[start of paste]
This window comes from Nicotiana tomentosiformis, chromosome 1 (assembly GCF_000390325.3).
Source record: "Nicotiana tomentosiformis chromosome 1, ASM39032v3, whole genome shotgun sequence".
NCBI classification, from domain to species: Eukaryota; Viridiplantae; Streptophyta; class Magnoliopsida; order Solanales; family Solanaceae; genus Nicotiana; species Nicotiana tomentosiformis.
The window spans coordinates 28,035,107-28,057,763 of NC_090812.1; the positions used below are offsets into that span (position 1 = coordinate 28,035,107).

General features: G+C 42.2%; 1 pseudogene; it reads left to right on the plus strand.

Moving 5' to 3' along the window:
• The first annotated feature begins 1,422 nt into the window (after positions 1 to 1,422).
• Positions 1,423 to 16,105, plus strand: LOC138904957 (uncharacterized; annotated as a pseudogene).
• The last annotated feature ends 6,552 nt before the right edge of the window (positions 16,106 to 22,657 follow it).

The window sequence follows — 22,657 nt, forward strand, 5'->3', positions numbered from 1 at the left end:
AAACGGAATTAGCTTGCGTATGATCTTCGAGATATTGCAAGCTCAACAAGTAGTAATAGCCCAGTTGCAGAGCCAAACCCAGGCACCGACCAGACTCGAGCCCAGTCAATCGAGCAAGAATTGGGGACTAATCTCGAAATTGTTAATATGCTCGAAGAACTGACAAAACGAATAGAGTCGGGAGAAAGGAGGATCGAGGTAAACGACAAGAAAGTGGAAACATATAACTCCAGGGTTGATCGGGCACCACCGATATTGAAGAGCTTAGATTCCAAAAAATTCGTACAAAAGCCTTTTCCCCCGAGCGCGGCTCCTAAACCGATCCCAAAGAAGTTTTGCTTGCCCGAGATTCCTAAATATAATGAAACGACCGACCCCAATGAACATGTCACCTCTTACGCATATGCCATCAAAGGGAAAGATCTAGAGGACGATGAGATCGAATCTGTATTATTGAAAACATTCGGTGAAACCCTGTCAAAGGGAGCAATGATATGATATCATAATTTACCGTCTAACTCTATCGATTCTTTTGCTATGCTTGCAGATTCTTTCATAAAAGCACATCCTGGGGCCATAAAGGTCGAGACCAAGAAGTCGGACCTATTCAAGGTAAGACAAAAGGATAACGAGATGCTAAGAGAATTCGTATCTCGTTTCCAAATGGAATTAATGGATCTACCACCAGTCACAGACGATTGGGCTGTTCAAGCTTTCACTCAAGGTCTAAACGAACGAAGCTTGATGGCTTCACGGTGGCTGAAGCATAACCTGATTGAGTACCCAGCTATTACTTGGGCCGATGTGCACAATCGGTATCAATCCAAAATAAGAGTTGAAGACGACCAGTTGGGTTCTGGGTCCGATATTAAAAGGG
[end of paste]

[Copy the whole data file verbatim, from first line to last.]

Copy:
This window comes from Nicotiana tomentosiformis, chromosome 1 (assembly GCF_000390325.3).
Source record: "Nicotiana tomentosiformis chromosome 1, ASM39032v3, whole genome shotgun sequence".
NCBI classification, from domain to species: Eukaryota; Viridiplantae; Streptophyta; class Magnoliopsida; order Solanales; family Solanaceae; genus Nicotiana; species Nicotiana tomentosiformis.
The window spans coordinates 28,035,107-28,057,763 of NC_090812.1; the positions used below are offsets into that span (position 1 = coordinate 28,035,107).

General features: G+C 42.2%; 1 pseudogene; it reads left to right on the plus strand.

Moving 5' to 3' along the window:
• The first annotated feature begins 1,422 nt into the window (after positions 1 to 1,422).
• Positions 1,423 to 16,105, plus strand: LOC138904957 (uncharacterized; annotated as a pseudogene).
• The last annotated feature ends 6,552 nt before the right edge of the window (positions 16,106 to 22,657 follow it).

The window sequence follows — 22,657 nt, forward strand, 5'->3', positions numbered from 1 at the left end:
AAACGGAATTAGCTTGCGTATGATCTTCGAGATATTGCAAGCTCAACAAGTAGTAATAGCCCAGTTGCAGAGCCAAACCCAGGCACCGACCAGACTCGAGCCCAGTCAATCGAGCAAGAATTGGGGACTAATCTCGAAATTGTTAATATGCTCGAAGAACTGACAAAACGAATAGAGTCGGGAGAAAGGAGGATCGAGGTAAACGACAAGAAAGTGGAAACATATAACTCCAGGGTTGATCGGGCACCACCGATATTGAAGAGCTTAGATTCCAAAAAATTCGTACAAAAGCCTTTTCCCCCGAGCGCGGCTCCTAAACCGATCCCAAAGAAGTTTTGCTTGCCCGAGATTCCTAAATATAATGAAACGACCGACCCCAATGAACATGTCACCTCTTACGCATATGCCATCAAAGGGAAAGATCTAGAGGACGATGAGATCGAATCTGTATTATTGAAAACATTCGGTGAAACCCTGTCAAAGGGAGCAATGATATGATATCATAATTTACCGTCTAACTCTATCGATTCTTTTGCTATGCTTGCAGATTCTTTCATAAAAGCACATCCTGGGGCCATAAAGGTCGAGACCAAGAAGTCGGACCTATTCAAGGTAAGACAAAAGGATAACGAGATGCTAAGAGAATTCGTATCTCGTTTCCAAATGGAATTAATGGATCTACCACCAGTCACAGACGATTGGGCTGTTCAAGCTTTCACTCAAGGTCTAAACGAACGAAGCTTGATGGCTTCACGGTGGCTGAAGCATAACCTGATTGAGTACCCAGCTATTACTTGGGCCGATGTGCACAATCGGTATCAATCCAAAATAAGAGTTGAAGACGACCAGTTGGGTTCTGGGTCCGATATTAAAAGGG